What woman would have him, what feyling would apprentice to him, if not forced?
Clara. Oh, bright Clara, whom he’d prayed would come to understand. It wasn’t as if he could go amongst the humans himself, not with their cellphone cameras and disbelief in the old ways. Meeting Clara had seemed fated. Had he been such a villain that she would give up her soul to escape?
Now he was going to have to be her hero, and she’d probably never forgive him for it.
The berries Olivia had gathered tumbled forgotten from her hands. A tremor touched her lips while the vision slammed behind her eyes. She didn’t doubt the vision’s truth. Sometimes a bright light, warm and comforting, accompanied the vision; other times the wind howled, cold and disturbing. Today, panic clearly filled the air.
She spun around trying to pinpoint a direction and abruptly stopped. Facing east, she licked her lips nervously and tasted the sweetness of the river. Her head snapped west and she watched the sun begin to dip behind the mountain and she ran. As she careened down the narrow trail, the outstretched branches tugged at her dress, pulled off her shawl and clawed at her face and arms. She took no notice. The cadence of her footfalls beat out a mantra, not yet, not yet, not yet. She rushed on faster, mumbling enchanted words under her breath.
She exploded out of the forest and stood on the wide riverbank. She scanned the area closely looking for signs. The old chair was under the canopy of trees, the boundary of her clan’s territory. She had dragged the chair there the day Colin left. How many days, weeks, months, ah yes, years ago? She came every evening and sat in the rocking chair to watch for him, to pray for him, to cry herself to sleep for him.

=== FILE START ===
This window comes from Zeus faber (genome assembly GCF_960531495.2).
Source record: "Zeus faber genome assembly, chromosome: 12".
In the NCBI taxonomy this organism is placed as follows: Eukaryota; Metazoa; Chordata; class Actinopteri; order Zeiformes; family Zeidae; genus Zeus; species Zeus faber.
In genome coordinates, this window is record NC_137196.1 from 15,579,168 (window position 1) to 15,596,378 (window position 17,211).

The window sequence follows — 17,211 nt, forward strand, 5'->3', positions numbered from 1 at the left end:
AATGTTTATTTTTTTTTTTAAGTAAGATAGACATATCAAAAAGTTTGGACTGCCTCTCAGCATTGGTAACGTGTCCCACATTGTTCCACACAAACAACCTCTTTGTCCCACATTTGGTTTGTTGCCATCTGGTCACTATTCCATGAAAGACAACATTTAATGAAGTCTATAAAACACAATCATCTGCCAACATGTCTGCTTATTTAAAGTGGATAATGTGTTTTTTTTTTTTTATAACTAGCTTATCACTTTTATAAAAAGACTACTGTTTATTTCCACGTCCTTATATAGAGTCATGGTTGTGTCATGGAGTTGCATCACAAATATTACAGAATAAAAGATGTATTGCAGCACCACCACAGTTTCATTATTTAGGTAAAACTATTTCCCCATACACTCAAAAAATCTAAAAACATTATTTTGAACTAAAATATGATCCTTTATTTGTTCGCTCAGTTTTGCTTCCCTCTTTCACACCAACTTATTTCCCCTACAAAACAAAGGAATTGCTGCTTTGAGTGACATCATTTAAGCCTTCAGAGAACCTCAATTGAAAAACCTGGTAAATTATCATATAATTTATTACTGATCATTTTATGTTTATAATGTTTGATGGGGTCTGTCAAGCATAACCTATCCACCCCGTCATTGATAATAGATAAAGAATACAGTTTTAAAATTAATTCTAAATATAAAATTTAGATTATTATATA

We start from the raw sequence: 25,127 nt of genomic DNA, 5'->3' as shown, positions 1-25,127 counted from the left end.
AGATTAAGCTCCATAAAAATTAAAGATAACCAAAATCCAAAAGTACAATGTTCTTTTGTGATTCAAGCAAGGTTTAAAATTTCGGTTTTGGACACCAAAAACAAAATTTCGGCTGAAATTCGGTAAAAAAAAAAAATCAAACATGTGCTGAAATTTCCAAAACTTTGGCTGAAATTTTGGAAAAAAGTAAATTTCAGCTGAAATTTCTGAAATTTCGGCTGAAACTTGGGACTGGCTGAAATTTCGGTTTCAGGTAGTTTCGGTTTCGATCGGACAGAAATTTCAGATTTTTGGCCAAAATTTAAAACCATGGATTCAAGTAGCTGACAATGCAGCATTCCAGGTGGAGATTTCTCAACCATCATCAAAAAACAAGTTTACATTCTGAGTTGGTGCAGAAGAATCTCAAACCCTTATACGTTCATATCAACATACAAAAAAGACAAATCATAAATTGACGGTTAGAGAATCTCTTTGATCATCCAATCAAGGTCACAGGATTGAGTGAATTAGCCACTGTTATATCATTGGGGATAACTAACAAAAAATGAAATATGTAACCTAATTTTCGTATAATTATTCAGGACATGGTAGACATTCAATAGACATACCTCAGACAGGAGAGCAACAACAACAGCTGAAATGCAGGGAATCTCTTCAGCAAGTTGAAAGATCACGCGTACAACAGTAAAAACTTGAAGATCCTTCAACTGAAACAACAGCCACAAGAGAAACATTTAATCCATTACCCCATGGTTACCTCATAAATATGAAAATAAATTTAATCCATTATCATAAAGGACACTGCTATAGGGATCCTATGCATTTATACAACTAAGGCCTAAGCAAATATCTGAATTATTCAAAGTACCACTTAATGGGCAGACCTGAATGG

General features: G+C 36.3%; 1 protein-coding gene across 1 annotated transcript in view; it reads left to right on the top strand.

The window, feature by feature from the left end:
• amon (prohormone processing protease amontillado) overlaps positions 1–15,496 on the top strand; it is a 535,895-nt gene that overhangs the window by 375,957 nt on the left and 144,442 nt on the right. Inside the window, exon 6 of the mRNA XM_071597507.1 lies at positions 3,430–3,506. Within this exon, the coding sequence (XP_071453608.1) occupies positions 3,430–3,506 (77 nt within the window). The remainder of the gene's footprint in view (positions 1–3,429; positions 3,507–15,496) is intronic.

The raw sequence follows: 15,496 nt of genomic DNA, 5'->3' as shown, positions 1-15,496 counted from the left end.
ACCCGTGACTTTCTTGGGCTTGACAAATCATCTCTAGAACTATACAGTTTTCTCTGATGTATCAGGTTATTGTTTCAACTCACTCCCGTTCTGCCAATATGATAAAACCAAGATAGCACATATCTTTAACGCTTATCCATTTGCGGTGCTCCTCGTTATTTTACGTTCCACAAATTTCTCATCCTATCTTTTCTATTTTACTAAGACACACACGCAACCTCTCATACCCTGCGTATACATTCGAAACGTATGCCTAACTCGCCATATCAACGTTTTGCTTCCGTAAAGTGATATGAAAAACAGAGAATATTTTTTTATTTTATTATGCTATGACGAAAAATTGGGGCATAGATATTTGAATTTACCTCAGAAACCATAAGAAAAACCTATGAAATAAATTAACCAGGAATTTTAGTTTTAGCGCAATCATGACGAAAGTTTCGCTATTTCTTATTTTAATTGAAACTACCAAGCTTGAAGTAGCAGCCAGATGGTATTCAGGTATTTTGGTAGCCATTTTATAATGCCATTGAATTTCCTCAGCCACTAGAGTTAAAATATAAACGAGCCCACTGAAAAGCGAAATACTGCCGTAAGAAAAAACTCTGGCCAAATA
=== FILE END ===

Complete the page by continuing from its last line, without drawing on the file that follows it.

“Thank goodness,” she murmured and let loose a heavy sigh. She strained to make out the shadows in the darkening forest. The last red gold ray of sun was slipping behind the mountain. “Oh, Colin, you promised you’d come back to me in the red gold of sunset. How you promised to come back to me.” She gathered her strength. “How I love you.”
“Aye Lass, that you did and I didna tell you a tale.” Colin got up from the chair and turned toward her.
She looked at the warrior who was gone these two score years. “Colin?”
He said not a word only looked deeply into her eyes with a passion that made her heart skip a beat.
“I’ve waited Colin,” her eyes misted over.
“Yes, Livy. Come to me my love,” his hand reached for her.
She looked up the rise to the house noisy with family. A moment of fear ran through her and she quickly turned back to Colin relieved to see him still there. Her eyes slowly traced from his outstretched arm, up his broad strong chest but it was his eyes. “Oh,” she signed. She closed her eyes, how she loved those piercing gray eyes, how she had longed to see them again.
She took tentative steps towards him and suddenly turned and rushed back to the planted flowerbed in front of the rocking chair. On her knees she dug until she pulled out a small package wrapped in a swatch of tartan. She got up, sat in the rocking chair, and fumbled to remove the contents. At last a gold band spilt into her lap. She slipped it onto her withered finger. “Forever with you, my love,” she whispered seeing the passion in his eyes. She went willingly into his arms feeling light and young again.
“For eternity,” he whispered in the wind.